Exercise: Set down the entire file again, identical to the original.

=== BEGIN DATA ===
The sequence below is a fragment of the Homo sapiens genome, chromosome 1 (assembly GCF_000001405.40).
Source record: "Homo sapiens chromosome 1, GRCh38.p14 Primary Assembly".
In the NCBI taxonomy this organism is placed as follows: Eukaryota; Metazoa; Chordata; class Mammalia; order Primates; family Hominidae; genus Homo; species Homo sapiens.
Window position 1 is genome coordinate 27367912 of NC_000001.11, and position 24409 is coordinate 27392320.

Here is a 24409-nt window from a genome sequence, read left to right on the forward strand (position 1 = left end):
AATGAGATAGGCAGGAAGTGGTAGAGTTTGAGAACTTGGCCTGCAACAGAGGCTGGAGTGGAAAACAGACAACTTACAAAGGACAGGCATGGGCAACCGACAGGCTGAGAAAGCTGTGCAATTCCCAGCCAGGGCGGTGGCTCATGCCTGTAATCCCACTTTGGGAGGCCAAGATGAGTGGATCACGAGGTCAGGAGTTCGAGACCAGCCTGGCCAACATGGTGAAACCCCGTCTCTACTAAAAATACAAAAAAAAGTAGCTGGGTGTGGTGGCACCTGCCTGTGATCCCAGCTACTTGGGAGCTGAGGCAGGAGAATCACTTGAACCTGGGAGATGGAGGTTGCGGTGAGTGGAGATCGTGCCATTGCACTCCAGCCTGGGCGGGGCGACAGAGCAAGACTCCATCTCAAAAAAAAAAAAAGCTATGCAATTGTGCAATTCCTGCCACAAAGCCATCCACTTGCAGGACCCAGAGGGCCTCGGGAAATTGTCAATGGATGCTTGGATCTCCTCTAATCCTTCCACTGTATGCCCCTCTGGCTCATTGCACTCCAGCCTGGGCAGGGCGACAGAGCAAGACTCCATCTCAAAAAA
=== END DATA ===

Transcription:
The sequence below is a fragment of the Homo sapiens genome, chromosome 1 (assembly GCF_000001405.40).
Source record: "Homo sapiens chromosome 1, GRCh38.p14 Primary Assembly".
In the NCBI taxonomy this organism is placed as follows: Eukaryota; Metazoa; Chordata; class Mammalia; order Primates; family Hominidae; genus Homo; species Homo sapiens.
Window position 1 is genome coordinate 27367912 of NC_000001.11, and position 24409 is coordinate 27392320.

Here is a 24409-nt window from a genome sequence, read left to right on the forward strand (position 1 = left end):
AATGAGATAGGCAGGAAGTGGTAGAGTTTGAGAACTTGGCCTGCAACAGAGGCTGGAGTGGAAAACAGACAACTTACAAAGGACAGGCATGGGCAACCGACAGGCTGAGAAAGCTGTGCAATTCCCAGCCAGGGCGGTGGCTCATGCCTGTAATCCCACTTTGGGAGGCCAAGATGAGTGGATCACGAGGTCAGGAGTTCGAGACCAGCCTGGCCAACATGGTGAAACCCCGTCTCTACTAAAAATACAAAAAAAAGTAGCTGGGTGTGGTGGCACCTGCCTGTGATCCCAGCTACTTGGGAGCTGAGGCAGGAGAATCACTTGAACCTGGGAGATGGAGGTTGCGGTGAGTGGAGATCGTGCCATTGCACTCCAGCCTGGGCGGGGCGACAGAGCAAGACTCCATCTCAAAAAAAAAAAAAGCTATGCAATTGTGCAATTCCTGCCACAAAGCCATCCACTTGCAGGACCCAGAGGGCCTCGGGAAATTGTCAATGGATGCTTGGATCTCCTCTAATCCTTCCACTGTATGCCCCTCTGGCTCATTGCACTCCAGCCTGGGCAGGGCGACAGAGCAAGACTCCATCTCAAAAAA